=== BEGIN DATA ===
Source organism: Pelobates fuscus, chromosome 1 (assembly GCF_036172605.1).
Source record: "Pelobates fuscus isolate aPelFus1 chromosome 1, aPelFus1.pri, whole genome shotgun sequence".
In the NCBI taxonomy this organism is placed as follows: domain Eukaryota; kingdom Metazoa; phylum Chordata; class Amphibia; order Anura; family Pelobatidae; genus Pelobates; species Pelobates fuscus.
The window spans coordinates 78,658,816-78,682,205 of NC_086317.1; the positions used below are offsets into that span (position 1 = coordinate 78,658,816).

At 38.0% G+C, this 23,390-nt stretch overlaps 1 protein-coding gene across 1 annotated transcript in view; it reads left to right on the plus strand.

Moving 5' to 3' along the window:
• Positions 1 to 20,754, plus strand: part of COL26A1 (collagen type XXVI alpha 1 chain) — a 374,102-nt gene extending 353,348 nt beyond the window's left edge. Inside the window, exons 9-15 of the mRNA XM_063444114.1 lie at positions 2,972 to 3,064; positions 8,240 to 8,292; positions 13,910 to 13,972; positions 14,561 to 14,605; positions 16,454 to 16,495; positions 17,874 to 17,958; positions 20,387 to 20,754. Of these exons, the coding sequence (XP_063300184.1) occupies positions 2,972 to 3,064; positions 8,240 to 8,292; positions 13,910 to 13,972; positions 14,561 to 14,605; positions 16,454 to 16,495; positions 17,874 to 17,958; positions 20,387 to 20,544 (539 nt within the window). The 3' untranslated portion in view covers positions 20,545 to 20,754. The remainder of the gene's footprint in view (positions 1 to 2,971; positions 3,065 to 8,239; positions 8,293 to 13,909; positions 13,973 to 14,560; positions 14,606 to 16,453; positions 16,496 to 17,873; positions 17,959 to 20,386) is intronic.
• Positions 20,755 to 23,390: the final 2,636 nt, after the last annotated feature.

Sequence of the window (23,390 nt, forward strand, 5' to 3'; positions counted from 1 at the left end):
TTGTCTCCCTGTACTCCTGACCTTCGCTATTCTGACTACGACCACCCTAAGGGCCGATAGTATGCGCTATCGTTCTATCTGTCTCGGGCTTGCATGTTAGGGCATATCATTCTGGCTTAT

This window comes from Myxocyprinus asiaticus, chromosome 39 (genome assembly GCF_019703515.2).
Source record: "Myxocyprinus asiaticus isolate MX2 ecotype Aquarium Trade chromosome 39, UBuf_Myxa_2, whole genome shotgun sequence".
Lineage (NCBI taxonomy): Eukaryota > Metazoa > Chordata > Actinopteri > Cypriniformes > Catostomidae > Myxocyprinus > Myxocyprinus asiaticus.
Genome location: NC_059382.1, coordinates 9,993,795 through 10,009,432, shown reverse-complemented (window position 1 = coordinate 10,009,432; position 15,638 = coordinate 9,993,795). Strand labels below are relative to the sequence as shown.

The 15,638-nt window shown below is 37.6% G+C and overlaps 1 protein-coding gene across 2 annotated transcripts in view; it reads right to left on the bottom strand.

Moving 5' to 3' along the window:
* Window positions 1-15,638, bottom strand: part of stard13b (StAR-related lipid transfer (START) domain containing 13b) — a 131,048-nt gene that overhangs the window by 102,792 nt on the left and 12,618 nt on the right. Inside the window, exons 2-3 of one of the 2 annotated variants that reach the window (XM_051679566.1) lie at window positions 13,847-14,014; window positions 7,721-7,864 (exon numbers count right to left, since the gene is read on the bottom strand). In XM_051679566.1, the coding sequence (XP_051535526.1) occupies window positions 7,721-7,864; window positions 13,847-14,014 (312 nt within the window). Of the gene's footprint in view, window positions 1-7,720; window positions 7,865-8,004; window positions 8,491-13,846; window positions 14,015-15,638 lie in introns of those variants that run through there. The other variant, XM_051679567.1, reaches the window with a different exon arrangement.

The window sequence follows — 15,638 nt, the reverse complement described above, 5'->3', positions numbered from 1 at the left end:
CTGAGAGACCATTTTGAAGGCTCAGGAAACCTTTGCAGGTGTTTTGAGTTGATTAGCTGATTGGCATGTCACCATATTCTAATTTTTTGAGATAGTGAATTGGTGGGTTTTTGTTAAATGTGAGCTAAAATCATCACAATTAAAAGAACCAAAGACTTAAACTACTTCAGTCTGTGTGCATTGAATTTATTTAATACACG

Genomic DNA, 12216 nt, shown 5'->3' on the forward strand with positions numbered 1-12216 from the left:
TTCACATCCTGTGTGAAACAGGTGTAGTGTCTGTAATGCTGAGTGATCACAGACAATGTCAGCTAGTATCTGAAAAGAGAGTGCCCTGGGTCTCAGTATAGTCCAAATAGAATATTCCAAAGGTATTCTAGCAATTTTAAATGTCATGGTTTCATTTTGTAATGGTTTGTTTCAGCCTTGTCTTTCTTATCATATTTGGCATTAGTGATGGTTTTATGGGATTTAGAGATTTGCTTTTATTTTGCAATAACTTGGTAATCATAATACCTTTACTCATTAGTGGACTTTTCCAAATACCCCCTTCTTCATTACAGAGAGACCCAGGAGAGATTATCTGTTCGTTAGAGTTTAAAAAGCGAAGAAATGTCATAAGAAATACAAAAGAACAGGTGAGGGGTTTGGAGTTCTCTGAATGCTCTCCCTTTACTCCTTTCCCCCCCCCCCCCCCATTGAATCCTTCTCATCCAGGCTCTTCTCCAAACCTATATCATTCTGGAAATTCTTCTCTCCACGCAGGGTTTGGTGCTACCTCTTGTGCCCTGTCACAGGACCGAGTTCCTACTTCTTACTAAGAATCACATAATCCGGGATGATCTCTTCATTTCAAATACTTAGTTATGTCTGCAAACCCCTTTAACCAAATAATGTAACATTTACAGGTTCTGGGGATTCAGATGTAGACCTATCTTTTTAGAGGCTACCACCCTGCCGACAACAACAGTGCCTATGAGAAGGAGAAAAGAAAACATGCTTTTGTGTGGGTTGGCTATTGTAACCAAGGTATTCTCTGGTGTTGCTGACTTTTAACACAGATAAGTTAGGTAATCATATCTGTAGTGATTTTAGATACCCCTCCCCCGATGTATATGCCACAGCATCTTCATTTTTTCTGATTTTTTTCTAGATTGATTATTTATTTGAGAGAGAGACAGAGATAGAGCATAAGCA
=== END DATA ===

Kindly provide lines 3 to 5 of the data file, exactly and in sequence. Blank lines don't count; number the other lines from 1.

In the NCBI taxonomy this organism is placed as follows: domain Eukaryota; kingdom Metazoa; phylum Chordata; class Amphibia; order Anura; family Pelobatidae; genus Pelobates; species Pelobates fuscus.
The window spans coordinates 78,658,816-78,682,205 of NC_086317.1; the positions used below are offsets into that span (position 1 = coordinate 78,658,816).

At 38.0% G+C, this 23,390-nt stretch overlaps 1 protein-coding gene across 1 annotated transcript in view; it reads left to right on the plus strand.